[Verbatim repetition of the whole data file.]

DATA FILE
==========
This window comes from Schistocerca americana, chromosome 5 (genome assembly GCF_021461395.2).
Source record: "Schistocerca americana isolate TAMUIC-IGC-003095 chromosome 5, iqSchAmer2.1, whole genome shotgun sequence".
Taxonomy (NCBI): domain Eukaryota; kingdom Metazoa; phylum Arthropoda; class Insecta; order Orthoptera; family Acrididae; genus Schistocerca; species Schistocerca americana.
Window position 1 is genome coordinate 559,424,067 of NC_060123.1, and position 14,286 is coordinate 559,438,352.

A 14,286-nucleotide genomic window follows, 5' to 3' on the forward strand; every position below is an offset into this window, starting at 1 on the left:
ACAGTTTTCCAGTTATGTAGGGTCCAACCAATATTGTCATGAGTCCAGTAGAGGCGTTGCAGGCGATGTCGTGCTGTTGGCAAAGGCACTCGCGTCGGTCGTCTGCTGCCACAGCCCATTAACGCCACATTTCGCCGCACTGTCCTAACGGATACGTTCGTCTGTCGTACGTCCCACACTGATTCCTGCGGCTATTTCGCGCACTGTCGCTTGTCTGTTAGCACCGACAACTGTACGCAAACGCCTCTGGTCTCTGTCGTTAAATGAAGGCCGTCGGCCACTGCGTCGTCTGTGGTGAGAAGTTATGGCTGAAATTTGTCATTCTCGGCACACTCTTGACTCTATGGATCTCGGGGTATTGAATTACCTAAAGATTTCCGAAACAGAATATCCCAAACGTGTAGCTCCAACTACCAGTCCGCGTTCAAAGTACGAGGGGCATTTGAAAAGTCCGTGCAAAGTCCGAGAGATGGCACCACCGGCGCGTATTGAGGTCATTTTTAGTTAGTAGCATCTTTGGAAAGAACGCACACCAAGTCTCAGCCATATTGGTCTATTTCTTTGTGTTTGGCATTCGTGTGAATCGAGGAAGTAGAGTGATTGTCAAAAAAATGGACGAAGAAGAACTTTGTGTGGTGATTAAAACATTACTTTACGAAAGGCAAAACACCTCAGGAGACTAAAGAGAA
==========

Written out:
This window comes from Schistocerca americana, chromosome 5 (genome assembly GCF_021461395.2).
Source record: "Schistocerca americana isolate TAMUIC-IGC-003095 chromosome 5, iqSchAmer2.1, whole genome shotgun sequence".
Taxonomy (NCBI): domain Eukaryota; kingdom Metazoa; phylum Arthropoda; class Insecta; order Orthoptera; family Acrididae; genus Schistocerca; species Schistocerca americana.
Window position 1 is genome coordinate 559,424,067 of NC_060123.1, and position 14,286 is coordinate 559,438,352.

A 14,286-nucleotide genomic window follows, 5' to 3' on the forward strand; every position below is an offset into this window, starting at 1 on the left:
ACAGTTTTCCAGTTATGTAGGGTCCAACCAATATTGTCATGAGTCCAGTAGAGGCGTTGCAGGCGATGTCGTGCTGTTGGCAAAGGCACTCGCGTCGGTCGTCTGCTGCCACAGCCCATTAACGCCACATTTCGCCGCACTGTCCTAACGGATACGTTCGTCTGTCGTACGTCCCACACTGATTCCTGCGGCTATTTCGCGCACTGTCGCTTGTCTGTTAGCACCGACAACTGTACGCAAACGCCTCTGGTCTCTGTCGTTAAATGAAGGCCGTCGGCCACTGCGTCGTCTGTGGTGAGAAGTTATGGCTGAAATTTGTCATTCTCGGCACACTCTTGACTCTATGGATCTCGGGGTATTGAATTACCTAAAGATTTCCGAAACAGAATATCCCAAACGTGTAGCTCCAACTACCAGTCCGCGTTCAAAGTACGAGGGGCATTTGAAAAGTCCGTGCAAAGTCCGAGAGATGGCACCACCGGCGCGTATTGAGGTCATTTTTAGTTAGTAGCATCTTTGGAAAGAACGCACACCAAGTCTCAGCCATATTGGTCTATTTCTTTGTGTTTGGCATTCGTGTGAATCGAGGAAGTAGAGTGATTGTCAAAAAAATGGACGAAGAAGAACTTTGTGTGGTGATTAAAACATTACTTTACGAAAGGCAAAACACCTCAGGAGACTAAAGAGAA